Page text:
Plantation journal, 1851-1862 and 1866-1873, of Edmund Ruffin, Jr. Ruffin's entries for January 1851 to May 1861 document work done on his Beechwood plantation. He described in detail the difficulties he encountered in planting, harvesting, storing, and marketing several varieties of wheat--including red, white, and blue stem--and corn, oats, peas, and tobacco. He began growing tobacco in 1859. Frequent mention appears of experiments Ruffin conducted in rotating and fertilizing his crops to maximize production and to control the growth of wiregrass in his fields. He also discussed the draining and grubbing of his land, the construction of farm buildings, planting in his orchards, and the performance of machinery, mostly reapers and thrashers, he purchased. Entries between 1866 and 1873 document similar activities at Marlbourne.
In addition to his regular entries, Ruffin included brief monthly and yearly summaries of work done, fertilizer used, crops produced, income received from crops, the health of slaves, and the condition of his crops and livestock.
Two entries of note are one for 20 July 1854, describing a fire at Beechwood, which destroyed Ruffin's barn and the wheat and corn stored in it, and another for 20 March 1858, mentioning the burning of the barn and stables at Marlbourne by an arsonist. Ruffin speculated that his own barn's burning may also have been arson.
Several entries appearing before the Civil War provide information on slaves at Beechwood. Included are those for 24 November 1855, 8 December 1856, 6 March 1857, 1 July 1858, and 11 March 1861. The 1856 entry mentions the death of "Aunt Polly," a woman who in 1836 had 51 descendants in Virginia and the Southwest. Also mentioned are overseers Ruffin hired at Beechwood, including "Booker" (1851), Mr. West (1852), Mr. Emory (1853), Mr. Biggleston (1855), Mr. Stiles (1858), and Mr. Allen (1861).
The journal was kept only sporadically from May 1861 to May 1862, when Ruffin was in the army. No entries appear in 1861 after May, except for a few in July and one for 23 September, which he made while home on furlough. The first entry for 1862 is 15 February, and no others appear from that date until 15 May 1862, when Ruffin was released from military duty. The 15 February entry includes an assessment of his property at Evelynton for war taxes. The entry for 15 May gives a detailed State of the Farm, describing the condition of his crops and livestock at Beechwood. Scattered entries in May and June concern mostly the escape of a large portion of the slave forces at Beechwood, Evelynton, and Marlbourne. Of note are an entry for 26 May 1862, mentioning slaves being sent to help build fortifications at Richmond, and entries for 9, 24, and 25 June, documenting departures of slaves. On 24 June, he reported that he had sold 29 slaves in Petersburg to avoid having them escape.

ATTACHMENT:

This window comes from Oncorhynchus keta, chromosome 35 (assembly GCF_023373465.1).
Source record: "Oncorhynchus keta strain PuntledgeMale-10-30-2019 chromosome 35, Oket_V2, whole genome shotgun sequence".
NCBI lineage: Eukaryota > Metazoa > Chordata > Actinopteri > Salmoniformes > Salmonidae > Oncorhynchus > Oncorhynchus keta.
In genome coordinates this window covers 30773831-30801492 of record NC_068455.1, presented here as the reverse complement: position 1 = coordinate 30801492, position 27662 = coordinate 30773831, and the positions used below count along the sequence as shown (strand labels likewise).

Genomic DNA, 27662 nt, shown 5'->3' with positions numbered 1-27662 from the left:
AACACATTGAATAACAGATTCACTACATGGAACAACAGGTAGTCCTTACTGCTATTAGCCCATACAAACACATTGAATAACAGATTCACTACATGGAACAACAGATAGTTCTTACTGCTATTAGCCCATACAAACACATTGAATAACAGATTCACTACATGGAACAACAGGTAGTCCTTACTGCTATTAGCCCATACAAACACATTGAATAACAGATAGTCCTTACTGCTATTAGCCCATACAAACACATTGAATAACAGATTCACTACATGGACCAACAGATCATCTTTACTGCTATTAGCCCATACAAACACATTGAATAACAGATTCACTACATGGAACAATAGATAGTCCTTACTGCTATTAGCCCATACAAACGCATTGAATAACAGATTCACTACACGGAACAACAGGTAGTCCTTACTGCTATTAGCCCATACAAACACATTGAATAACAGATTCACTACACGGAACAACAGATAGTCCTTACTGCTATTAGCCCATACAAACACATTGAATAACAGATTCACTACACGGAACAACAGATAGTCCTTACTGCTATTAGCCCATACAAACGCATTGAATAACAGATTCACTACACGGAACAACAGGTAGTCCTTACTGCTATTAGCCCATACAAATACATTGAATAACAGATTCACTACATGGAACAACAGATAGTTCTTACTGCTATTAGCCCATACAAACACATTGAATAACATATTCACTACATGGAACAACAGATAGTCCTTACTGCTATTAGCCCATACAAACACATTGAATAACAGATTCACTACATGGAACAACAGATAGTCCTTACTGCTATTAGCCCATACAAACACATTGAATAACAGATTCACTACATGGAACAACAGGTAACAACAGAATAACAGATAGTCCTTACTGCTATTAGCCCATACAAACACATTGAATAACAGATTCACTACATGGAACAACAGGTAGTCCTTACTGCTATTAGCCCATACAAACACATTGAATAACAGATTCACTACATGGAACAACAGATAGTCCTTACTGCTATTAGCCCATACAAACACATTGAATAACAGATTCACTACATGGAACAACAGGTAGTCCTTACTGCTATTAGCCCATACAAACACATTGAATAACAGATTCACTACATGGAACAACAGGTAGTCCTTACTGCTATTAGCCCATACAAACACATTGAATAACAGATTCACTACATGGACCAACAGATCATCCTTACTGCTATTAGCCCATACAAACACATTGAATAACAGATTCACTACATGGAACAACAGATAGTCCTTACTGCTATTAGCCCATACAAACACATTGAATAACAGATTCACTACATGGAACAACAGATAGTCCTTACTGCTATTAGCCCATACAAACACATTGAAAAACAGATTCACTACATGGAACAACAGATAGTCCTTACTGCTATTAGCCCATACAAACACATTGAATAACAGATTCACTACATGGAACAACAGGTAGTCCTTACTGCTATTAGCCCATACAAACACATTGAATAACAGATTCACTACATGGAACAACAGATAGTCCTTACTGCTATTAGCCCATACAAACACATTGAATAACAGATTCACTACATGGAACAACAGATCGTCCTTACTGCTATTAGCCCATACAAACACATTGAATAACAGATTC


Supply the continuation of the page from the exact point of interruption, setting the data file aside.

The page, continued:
Ruffin did not keep the journal after 25 June 1862, when his family left Beechwood and retreated to Marlbourne in Hanover County, or later between 1863 and 1865, when they took refuge at Redmoor in Amelia County. He resumed the book on 1 January 1866, when he wrote, while at Redmoor, a five-page summary of his family's trials during the war. He described the destruction of his plantations by Union soldiers, the death of his daughter Nancy in 1863, while the family was fleeing Marlbourne, the death of his brother Julian in May 1864, during a Confederate attack on General Butler's lines, the death of his father in June 1865, his financial situation, and his decision to rebuild at Marlbourne.
The entries made between January 1866 and December 1873 are less frequent and briefer than those for the earlier period, but contain similar information on crops and farmwork. Those in 1866 discuss Ruffin's sale of Redmoor, his renting out of Beechwood and Evelynton to tenants, the construction of his new home at Marlbourne, and details of his finances. The journal indicates that he began growing cotton in 1866.
Ruffin frequently complained about the freedmen throughout the period 1866 to 1873, charging that they worked slowly, feigned illness, and took holidays without regard to his needs. He also bitterly resented their new political power. Of note are his references in October 1867 to the choosing of delegates to frame a new state constitution as the "[racist slur] election," and his comments on 5 July 1868 concerning the "infamous Yankee regime" and the election of state officers. Other entries of note pertaining to the freedmen are 6 July 1868; 8 July 1872; 2, 5, and 22 July 1873; and 15 November 1873.Back to Top
Processed by: Jill Snider, August 1991
Encoded by: ByteManagers Inc., 2008
This collection was rehoused under the sponsorship of a grant from the National Endowment for the Humanities, Office of Preservation, Washington, D.C., 1990-1992.Back to Top